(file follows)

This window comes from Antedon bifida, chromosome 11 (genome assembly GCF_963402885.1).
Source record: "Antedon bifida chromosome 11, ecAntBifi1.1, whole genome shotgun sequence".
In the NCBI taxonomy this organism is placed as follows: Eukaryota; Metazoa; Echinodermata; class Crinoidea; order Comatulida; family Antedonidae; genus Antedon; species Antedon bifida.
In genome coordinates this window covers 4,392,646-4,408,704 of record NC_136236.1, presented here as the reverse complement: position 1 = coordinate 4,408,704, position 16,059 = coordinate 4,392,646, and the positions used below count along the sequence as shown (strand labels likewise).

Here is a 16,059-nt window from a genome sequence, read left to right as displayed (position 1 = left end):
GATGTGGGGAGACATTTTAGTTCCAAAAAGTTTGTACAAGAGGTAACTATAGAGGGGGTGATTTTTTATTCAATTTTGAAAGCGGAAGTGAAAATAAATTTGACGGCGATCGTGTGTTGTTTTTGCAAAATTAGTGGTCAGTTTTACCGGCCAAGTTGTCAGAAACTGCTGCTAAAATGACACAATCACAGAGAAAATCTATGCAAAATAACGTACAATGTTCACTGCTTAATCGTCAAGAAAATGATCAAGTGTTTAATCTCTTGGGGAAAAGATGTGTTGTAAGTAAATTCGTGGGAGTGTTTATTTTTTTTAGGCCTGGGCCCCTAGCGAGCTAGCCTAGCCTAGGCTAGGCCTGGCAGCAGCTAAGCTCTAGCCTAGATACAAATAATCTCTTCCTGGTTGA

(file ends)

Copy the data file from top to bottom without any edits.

This window comes from Antedon bifida, chromosome 11 (genome assembly GCF_963402885.1).
Source record: "Antedon bifida chromosome 11, ecAntBifi1.1, whole genome shotgun sequence".
In the NCBI taxonomy this organism is placed as follows: Eukaryota; Metazoa; Echinodermata; class Crinoidea; order Comatulida; family Antedonidae; genus Antedon; species Antedon bifida.
In genome coordinates this window covers 4,392,646-4,408,704 of record NC_136236.1, presented here as the reverse complement: position 1 = coordinate 4,408,704, position 16,059 = coordinate 4,392,646, and the positions used below count along the sequence as shown (strand labels likewise).

Here is a 16,059-nt window from a genome sequence, read left to right as displayed (position 1 = left end):
GATGTGGGGAGACATTTTAGTTCCAAAAAGTTTGTACAAGAGGTAACTATAGAGGGGGTGATTTTTTATTCAATTTTGAAAGCGGAAGTGAAAATAAATTTGACGGCGATCGTGTGTTGTTTTTGCAAAATTAGTGGTCAGTTTTACCGGCCAAGTTGTCAGAAACTGCTGCTAAAATGACACAATCACAGAGAAAATCTATGCAAAATAACGTACAATGTTCACTGCTTAATCGTCAAGAAAATGATCAAGTGTTTAATCTCTTGGGGAAAAGATGTGTTGTAAGTAAATTCGTGGGAGTGTTTATTTTTTTTAGGCCTGGGCCCCTAGCGAGCTAGCCTAGCCTAGGCTAGGCCTGGCAGCAGCTAAGCTCTAGCCTAGATACAAATAATCTCTTCCTGGTTGA